Pollutants in glaucous gulls
The glaucous gull is at the top of the food chain and exposed to excessively high amounts of persistent organic pollutants. It is the most abundant of the large gulls in the Arctic, and its important food items are benthic fauna, fish, carrion, and eggs and chicks of other seabirds.
Individual blood samples from glaucous gulls are analysed. The blood is centrifuged and the light-coloured part (the blood plasma) is analysed for pollutants.
The glaucous gull is listed as Near Threatened on the Svalbard Red List. Consequently, it has been decided to use blood samples for the monitoring rather than killing the birds. The samples are taken in connection with other Norwegian Polar Institute fieldwork.
The samples are processed in the laboratory using various techniques so that several groups of pollutants can be analysed. The following is done to analyse for organic, fat-soluble chemical sprays, PCBs and some brominated flame retardants (BFRs):
- 1ml of plasma is weighed and an internal standard for sprays, PCBs and BFRs is added.
- 2ml superclean (milliQ) water saturated with ammonium sulphate and 2ml of ethanol are added, and the solution is vigorously mixed (vortex).
- Pollutants, fat and proteins are then extracted from the mixture twice using 6ml of n-hexane as the solvent.
- The extract is concentrated to 200μl by vacuum evaporation (RapidVap).
- It is further cleansed with activated Florisil (magnesium silica) in a RapidTrace SPE machine.
The samples are analysed in an interlinked gas chromatograph – mass spectrometer (GC-MS). The sample is injected and separated on a 30-metre column. The initial temperature is 60–70 °C, and this is raised by steps using pre-determined programmes depending on which substances are being analysed. Helium is used as the carrier gas in the machine.
The concentrations are calculated by quantifying internal standards with known concentration and comparing these with the response (chromatogram) from the samples.
The analysis is quality assured using the methods described in the accreditation. To avoid sample contamination, only superclean equipment is used in the laboratory. A blank and a standard reference sample are analysed for every 10th sample. The laboratory regularly takes part in international proficiency testing schemes.
Since the data are only collected every 3rd year, the analysis will fail to give information on the variation in pollutant concentrations from year to year. When analysing time series, allowance must therefore be made for the possibility that year-to-year variations are not being detected. It will therefore take a long time to demonstrate changes in the time series since it is difficult to determine whether a difference between two measured points is due to an actual change or a random variation.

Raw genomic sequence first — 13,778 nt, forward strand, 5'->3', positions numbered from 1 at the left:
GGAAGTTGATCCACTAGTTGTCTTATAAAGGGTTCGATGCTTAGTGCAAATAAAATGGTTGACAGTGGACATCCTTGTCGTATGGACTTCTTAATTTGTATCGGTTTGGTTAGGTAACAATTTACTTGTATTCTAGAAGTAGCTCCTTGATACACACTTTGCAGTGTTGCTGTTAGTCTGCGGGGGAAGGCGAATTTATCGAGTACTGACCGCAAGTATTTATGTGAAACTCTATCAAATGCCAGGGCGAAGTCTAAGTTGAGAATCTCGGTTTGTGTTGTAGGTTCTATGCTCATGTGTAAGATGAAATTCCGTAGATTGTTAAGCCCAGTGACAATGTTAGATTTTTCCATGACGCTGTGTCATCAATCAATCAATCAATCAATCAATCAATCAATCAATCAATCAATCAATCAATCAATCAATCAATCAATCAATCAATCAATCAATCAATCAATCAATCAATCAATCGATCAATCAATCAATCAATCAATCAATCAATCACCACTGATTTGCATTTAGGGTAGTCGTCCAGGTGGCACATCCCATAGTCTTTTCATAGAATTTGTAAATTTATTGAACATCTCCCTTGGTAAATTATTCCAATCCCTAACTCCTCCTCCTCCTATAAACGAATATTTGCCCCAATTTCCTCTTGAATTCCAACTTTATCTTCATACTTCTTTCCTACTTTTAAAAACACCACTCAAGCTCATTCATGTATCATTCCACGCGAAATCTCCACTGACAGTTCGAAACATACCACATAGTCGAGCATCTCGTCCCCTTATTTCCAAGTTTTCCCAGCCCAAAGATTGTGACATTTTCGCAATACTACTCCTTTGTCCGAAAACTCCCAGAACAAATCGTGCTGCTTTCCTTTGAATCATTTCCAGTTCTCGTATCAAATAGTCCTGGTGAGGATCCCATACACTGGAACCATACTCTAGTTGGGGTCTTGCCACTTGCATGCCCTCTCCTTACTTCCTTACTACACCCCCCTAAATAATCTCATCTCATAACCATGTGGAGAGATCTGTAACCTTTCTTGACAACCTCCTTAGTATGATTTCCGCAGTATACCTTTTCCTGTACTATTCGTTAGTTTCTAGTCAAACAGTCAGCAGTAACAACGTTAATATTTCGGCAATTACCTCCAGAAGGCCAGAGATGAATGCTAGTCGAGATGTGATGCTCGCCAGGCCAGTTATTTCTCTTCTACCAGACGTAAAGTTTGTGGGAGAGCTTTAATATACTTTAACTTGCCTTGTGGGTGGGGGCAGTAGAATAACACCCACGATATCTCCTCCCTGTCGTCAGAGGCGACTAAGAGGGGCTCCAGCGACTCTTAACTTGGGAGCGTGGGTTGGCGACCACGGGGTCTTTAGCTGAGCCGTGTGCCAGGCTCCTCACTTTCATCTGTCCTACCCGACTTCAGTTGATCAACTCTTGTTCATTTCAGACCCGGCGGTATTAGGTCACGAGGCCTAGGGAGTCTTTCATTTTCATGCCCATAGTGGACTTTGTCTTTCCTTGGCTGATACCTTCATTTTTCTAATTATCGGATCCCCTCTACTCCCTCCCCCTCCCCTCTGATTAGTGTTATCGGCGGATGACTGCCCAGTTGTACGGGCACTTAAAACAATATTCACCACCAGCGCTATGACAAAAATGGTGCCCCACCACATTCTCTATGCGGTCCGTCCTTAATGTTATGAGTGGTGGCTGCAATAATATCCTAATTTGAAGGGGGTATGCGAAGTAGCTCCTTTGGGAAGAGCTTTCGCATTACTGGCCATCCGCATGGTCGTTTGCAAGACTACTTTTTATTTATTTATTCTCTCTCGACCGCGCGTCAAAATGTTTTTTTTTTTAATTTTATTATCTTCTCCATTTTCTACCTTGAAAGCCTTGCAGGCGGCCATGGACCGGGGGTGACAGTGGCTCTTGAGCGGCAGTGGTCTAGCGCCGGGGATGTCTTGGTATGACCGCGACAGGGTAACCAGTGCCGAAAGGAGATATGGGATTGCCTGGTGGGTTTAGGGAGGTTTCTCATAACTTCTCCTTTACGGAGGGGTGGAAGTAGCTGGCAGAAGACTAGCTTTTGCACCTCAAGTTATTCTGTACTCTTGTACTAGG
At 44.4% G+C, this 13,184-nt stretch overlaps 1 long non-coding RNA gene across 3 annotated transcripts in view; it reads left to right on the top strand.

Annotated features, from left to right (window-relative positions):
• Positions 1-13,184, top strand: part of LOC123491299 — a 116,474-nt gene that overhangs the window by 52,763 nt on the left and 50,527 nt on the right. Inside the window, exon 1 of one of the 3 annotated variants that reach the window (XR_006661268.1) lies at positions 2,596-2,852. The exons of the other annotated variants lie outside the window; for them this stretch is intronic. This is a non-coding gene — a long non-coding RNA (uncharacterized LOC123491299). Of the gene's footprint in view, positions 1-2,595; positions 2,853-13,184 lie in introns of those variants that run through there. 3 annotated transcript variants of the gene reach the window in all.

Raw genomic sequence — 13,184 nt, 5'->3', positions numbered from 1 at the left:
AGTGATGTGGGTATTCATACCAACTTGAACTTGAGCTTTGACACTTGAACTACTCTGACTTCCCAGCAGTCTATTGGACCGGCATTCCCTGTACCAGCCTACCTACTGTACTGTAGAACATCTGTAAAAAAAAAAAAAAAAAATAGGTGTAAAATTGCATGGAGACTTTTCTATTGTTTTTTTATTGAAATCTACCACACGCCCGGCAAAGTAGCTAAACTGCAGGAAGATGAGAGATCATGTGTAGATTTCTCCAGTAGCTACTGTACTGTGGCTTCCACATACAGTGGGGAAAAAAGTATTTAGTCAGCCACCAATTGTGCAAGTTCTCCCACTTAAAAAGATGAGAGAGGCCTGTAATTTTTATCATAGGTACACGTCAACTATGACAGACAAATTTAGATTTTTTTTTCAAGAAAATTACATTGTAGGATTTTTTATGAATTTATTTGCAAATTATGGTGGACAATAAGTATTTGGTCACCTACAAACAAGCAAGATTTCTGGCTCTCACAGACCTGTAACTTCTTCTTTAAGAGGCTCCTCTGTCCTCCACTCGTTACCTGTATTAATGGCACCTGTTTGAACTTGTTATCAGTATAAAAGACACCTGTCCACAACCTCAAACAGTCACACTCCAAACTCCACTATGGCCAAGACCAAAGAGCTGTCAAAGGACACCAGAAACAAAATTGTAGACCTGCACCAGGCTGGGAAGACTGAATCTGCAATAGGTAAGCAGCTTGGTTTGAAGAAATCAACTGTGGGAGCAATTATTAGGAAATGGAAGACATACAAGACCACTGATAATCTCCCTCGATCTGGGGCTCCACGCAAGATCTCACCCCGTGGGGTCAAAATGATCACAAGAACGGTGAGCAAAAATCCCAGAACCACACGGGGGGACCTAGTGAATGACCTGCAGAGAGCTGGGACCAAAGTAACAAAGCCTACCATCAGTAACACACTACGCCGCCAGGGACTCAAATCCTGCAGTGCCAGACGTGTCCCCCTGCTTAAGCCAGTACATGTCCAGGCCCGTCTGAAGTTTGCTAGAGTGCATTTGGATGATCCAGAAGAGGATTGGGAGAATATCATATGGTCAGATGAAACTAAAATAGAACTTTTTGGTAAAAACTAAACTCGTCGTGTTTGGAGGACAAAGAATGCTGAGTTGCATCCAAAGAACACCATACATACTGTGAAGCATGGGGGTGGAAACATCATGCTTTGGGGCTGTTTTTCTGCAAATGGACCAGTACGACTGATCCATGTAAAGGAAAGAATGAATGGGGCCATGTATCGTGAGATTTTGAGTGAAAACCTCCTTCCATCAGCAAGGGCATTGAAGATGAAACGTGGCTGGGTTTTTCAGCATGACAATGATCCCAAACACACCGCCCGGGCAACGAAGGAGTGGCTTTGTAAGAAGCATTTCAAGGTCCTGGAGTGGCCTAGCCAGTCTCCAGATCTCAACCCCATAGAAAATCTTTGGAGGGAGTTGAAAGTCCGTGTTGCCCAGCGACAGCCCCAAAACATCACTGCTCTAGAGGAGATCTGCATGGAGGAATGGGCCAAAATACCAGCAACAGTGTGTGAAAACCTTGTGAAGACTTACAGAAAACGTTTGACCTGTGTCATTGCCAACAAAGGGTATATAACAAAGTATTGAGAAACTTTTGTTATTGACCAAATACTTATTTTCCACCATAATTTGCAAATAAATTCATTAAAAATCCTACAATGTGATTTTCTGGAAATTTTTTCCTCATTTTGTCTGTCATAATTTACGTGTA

The lower Level of Detection (LOD) is calculated for each sample and is usually better than 0.1ng/g. For PCB-153 and p,p’-DDE, this is approximately 1000 times lower than the measured value in the sample. For oxychlordane, this is approximately 500 times lower than the measured value in the sample. For HCB, this is approximately 20 times lower than the measured value in the sample. The uncertainty is around 25–30%. Particularly LOD, but also the measurement uncertainty, has improved in recent years. In time series, there will therefore always be greater uncertainty attached to older measurements in the series.
The analysis is quality assured in accordance with the methods described in the accreditation. To avoid sample contamination, only superclean equipment is used in the laboratory. A blank and a standard reference sample are analysed for every 10th sample. The laboratory regularly takes part in international proficiency testing schemes.
Reference level and action level
As POPs are manufactured pollutants that are not found in a natural state, the reference value for an unaffected state will be zero (really the detection limit).